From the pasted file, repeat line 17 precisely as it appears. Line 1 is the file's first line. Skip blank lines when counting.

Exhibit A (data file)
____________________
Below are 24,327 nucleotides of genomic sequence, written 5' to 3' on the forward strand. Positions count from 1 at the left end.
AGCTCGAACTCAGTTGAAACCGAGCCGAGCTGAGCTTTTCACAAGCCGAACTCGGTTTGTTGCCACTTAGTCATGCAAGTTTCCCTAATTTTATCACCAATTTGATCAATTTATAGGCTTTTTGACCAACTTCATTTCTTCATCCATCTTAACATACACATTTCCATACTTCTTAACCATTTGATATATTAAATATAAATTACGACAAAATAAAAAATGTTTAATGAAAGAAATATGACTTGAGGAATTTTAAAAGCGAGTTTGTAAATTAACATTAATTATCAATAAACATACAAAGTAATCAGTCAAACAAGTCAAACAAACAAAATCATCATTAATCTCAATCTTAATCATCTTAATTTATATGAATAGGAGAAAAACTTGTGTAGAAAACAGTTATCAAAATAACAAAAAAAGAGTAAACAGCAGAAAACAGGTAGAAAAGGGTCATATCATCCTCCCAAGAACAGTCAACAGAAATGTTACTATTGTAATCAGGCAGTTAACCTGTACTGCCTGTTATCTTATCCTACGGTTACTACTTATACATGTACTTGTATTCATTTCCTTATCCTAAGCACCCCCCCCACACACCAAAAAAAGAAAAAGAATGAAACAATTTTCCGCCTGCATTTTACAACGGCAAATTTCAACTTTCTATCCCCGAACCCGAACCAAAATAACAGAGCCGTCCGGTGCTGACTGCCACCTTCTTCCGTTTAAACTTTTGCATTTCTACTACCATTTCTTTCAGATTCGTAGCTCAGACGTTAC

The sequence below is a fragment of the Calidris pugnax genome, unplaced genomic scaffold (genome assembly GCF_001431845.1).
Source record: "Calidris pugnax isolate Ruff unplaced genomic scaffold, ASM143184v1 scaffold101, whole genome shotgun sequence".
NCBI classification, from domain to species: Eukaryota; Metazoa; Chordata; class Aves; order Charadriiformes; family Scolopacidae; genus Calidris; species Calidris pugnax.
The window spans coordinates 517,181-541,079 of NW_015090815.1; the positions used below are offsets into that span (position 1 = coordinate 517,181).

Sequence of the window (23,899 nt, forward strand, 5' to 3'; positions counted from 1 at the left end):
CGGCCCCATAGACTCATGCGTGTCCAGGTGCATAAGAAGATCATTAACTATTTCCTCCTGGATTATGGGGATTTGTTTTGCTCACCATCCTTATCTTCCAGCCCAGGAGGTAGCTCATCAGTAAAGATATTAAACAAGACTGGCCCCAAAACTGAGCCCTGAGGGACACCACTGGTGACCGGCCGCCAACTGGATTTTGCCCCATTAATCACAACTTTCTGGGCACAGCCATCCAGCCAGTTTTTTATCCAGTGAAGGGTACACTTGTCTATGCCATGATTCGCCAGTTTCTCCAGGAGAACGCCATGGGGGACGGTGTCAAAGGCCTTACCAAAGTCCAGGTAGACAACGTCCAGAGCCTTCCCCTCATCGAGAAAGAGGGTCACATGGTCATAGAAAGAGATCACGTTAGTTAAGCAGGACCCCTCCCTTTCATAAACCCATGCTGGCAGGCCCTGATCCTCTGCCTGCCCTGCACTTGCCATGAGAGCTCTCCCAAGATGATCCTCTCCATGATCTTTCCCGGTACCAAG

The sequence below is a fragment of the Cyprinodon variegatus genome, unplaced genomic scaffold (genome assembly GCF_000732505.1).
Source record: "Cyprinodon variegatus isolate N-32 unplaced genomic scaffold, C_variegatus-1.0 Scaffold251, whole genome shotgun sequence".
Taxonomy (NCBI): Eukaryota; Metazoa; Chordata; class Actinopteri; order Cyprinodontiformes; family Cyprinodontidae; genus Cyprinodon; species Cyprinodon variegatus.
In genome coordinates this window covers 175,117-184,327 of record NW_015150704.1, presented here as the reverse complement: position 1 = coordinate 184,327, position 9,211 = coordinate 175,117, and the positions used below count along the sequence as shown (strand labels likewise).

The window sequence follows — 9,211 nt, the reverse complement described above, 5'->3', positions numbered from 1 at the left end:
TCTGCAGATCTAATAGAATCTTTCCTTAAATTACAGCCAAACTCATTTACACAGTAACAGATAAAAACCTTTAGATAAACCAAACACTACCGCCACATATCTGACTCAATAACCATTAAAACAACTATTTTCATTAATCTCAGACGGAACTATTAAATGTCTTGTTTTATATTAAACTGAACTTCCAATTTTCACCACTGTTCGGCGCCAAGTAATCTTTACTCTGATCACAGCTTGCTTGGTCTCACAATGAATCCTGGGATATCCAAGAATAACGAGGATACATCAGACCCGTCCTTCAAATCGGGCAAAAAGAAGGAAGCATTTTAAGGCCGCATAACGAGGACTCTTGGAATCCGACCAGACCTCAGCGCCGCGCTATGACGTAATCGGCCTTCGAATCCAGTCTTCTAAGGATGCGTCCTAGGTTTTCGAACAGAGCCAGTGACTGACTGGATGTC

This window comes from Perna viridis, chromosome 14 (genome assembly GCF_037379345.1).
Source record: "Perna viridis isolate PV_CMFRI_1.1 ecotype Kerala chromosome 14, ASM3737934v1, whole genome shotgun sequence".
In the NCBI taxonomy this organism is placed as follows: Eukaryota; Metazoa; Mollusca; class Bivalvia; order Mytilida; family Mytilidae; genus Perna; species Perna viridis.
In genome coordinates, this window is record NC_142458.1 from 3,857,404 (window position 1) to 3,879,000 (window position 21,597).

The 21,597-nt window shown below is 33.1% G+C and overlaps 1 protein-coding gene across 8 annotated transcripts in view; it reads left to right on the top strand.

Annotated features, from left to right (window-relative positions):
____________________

In the NCBI taxonomy this organism is placed as follows: Eukaryota; Metazoa; Mollusca; class Bivalvia; order Mytilida; family Mytilidae; genus Perna; species Perna viridis.